Canada takes up the MER challenge|
Jonathan Chevreau • The National Post • Friday, December 24th, 1999
One area of the mutual fund market that Canada's banks have cornered is low-fee funds -- index funds with relatively tiny management expense ratios (MERs).
The lesson that costs matter has long been articulated by indexing evangelists in the United States, such as John Bogle, chairman of Vanguard Group Inc.
But it is only in the past two years that the Canadian investing public has awakened to the long-term impact of high MERs on their investment returns. Actuaries like Malcolm Hamilton of William M. Mercer Ltd. in Toronto and Fred Thompson of Thompson Actuarial Ltd. in Singhampton, Ont. have shown that the average MER of 2.1% curtails registered retirement savings plan returns by 47 percentage points over 30 years (compared with the unattainable MER of zero.)
However, a passively managed index fund with an MER of 0.45% reduces returns by only 12.7 percentage points over 30 years, while a fund with a stingy 0.25% MER exerts a minuscule performance drop of just 7.2 percentage points over the same period.
Low-MER, no-load index funds have been a popular discussion topic on the Fund Library's Internet site. Bylo Selhi (a telltale pen name of one contributor to the site) is a passionate advocate of do-it-yourself, passive investing.
Mr. Selhi also refers to Mr. Hamilton's "Rule of 40." As Mr. Hamilton describes it: "Take 40. Divide by your mutual fund's MER. And presto, you've got the number of years it takes management expenses to consume one-third of your investment."
More precisely, after n years the percentage of your money you get to keep is:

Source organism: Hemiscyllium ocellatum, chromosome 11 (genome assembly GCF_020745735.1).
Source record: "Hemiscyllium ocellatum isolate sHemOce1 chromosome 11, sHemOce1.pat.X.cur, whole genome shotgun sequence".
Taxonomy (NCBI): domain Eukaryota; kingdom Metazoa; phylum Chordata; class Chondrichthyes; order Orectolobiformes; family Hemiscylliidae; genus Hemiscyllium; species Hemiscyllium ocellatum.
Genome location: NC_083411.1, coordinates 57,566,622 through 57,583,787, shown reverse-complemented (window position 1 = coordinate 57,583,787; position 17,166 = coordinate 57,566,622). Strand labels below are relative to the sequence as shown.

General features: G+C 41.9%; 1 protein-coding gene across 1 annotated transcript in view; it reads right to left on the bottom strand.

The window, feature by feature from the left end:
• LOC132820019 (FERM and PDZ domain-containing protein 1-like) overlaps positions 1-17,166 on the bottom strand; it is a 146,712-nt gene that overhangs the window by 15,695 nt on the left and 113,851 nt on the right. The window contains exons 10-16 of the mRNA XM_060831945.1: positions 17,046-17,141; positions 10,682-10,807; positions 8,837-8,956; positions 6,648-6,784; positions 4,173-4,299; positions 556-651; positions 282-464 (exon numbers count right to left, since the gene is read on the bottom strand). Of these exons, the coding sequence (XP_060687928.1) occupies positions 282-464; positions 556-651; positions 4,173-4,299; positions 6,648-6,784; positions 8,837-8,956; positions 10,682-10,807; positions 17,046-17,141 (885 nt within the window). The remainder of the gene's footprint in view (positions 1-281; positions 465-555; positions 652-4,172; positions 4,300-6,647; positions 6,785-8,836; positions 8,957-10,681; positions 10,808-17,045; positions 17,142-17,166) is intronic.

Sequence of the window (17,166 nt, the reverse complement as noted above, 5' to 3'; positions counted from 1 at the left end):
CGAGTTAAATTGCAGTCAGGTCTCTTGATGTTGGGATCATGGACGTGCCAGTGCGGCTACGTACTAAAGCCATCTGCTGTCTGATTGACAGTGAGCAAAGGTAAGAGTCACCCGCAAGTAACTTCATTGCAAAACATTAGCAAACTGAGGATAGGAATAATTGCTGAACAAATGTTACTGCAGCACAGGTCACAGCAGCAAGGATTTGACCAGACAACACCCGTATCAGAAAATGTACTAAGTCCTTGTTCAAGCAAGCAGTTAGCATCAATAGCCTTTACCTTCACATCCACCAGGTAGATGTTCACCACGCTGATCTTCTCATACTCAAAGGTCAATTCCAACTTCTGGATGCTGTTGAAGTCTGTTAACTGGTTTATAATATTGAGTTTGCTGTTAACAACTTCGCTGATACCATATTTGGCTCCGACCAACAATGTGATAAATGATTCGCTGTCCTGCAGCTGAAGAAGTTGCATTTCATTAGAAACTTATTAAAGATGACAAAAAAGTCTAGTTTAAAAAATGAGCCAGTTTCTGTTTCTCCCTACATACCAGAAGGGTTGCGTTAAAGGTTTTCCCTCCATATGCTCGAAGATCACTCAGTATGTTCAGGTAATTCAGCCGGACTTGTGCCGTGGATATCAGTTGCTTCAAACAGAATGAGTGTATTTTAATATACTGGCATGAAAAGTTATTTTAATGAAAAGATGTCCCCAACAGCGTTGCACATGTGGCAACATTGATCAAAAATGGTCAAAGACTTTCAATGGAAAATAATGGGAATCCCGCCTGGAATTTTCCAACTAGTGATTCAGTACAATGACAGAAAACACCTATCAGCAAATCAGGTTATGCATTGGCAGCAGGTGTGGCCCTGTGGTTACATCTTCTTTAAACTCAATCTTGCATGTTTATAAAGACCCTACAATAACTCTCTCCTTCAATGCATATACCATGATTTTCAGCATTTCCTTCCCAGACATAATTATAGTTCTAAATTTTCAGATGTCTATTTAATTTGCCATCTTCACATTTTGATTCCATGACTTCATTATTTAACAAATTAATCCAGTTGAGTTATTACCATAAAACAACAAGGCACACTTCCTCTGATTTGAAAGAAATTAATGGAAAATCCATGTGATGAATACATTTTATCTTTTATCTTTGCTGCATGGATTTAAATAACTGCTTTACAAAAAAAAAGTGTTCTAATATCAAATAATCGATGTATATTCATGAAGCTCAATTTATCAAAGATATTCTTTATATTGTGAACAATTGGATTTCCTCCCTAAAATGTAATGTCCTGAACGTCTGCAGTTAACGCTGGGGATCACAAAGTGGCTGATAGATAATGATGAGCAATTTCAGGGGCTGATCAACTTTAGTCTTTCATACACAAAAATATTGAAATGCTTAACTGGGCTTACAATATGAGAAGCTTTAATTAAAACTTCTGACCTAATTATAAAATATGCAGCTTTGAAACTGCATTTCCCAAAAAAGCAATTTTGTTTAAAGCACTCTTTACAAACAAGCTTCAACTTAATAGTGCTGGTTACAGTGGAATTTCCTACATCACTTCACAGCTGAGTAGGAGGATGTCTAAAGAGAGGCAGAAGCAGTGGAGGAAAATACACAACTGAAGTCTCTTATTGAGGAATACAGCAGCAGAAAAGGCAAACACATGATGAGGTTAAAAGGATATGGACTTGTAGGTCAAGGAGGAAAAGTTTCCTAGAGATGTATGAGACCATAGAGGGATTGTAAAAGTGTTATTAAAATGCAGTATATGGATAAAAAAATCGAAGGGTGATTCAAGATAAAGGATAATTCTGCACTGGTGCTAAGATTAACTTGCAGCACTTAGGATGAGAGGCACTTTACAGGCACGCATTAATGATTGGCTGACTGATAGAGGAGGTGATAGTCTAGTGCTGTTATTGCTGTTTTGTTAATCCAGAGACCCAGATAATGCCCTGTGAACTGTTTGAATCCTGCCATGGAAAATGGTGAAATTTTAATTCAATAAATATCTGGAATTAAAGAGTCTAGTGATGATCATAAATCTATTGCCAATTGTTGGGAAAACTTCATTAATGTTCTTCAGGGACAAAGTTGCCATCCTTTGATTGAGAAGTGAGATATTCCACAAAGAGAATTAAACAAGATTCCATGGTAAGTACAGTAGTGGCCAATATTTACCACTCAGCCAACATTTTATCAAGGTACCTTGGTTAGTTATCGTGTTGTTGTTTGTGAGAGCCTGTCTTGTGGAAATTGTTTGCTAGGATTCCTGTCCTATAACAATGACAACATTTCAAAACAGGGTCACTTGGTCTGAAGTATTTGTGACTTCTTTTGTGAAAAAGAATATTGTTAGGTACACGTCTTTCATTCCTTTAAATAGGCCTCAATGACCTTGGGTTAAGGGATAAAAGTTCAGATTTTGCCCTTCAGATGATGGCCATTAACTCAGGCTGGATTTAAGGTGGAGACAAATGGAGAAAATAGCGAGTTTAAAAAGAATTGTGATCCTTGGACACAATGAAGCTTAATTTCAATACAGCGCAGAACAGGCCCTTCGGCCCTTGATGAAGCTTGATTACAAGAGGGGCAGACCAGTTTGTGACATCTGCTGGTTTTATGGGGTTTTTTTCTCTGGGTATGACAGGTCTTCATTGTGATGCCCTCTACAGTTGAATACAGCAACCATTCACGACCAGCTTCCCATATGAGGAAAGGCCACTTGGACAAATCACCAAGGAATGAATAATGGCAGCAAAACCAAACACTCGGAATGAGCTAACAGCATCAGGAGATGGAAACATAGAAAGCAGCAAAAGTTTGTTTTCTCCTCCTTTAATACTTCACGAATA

That's the case for large-capitalization funds, but frictional costs like commissions, delays and missed trades can be as high as 4% on small-cap funds.
And outside an RRSP or registered retirement income fund, the taxman inflicts further pain. The U.S. government recently launched the Mutual Fund Tax Awareness Act of 1999 (see: Vanguard backs the Mutual Fund Tax Awareness Act of 1999.) Vanguard says the average domestic [U.S.} equity mutual fund has lost almost 2.5 percentage points a year to taxes on distributions of dividends and capital gains made to fundholders in the past 10 years.
For Canadians "that's conservative, considering our capital gains tax rate is double what Americans pay," Mr. Selhi says.
Banks and direct seller Altamira Investment Services Inc. have responded with gusto to the MER challenge. For one brief moment, Scudder Canada Investor Services Ltd. led the charge, but its move to a broker-sold outfit, Scudder Maxxum Co., seems to have blunted its appetite.
The Canadian fund industry seems to be split seems to be split on the issue. The broker-sold camp continues to espouse the benefits of active management and have, if anything, raised MERs by introducing such products as life insurance-based guarantees and RRSP-eligible foreign funds.
Meanwhile, the banks are pushing passive investing with low-MER funds. The magic number that defines a low MER has dipped below half a percentage point (50 basis points) -- or one-quarter of the average Canadian funds' MER of 2.1%.
A few weeks ago, Toronto-Dominion Bank threw down the gauntlet with its new "e-Funds." Green Line Canadian Index e-Fund and a U.S. Index e-fund both sport MERs of 0.29%. The same index funds bought at a branch or through brokers have MERs of 0.8% to 0.9%.
Royal Bank of Canada cut MERs on two funds to 0.28% [for investments of more than $250,000 per fund--ed.] Both Royal and Canadian Imperial Bank of Commerce are considering selling index funds online. CIBC has a 0.3% MER on an index fund account with $150,000 in assets and 0.25% on a $500,000 account.
True, such MERs are still higher than the 0.18% of Vanguard's U.S. index fund. And index participation units have a negligible 0.05% MER.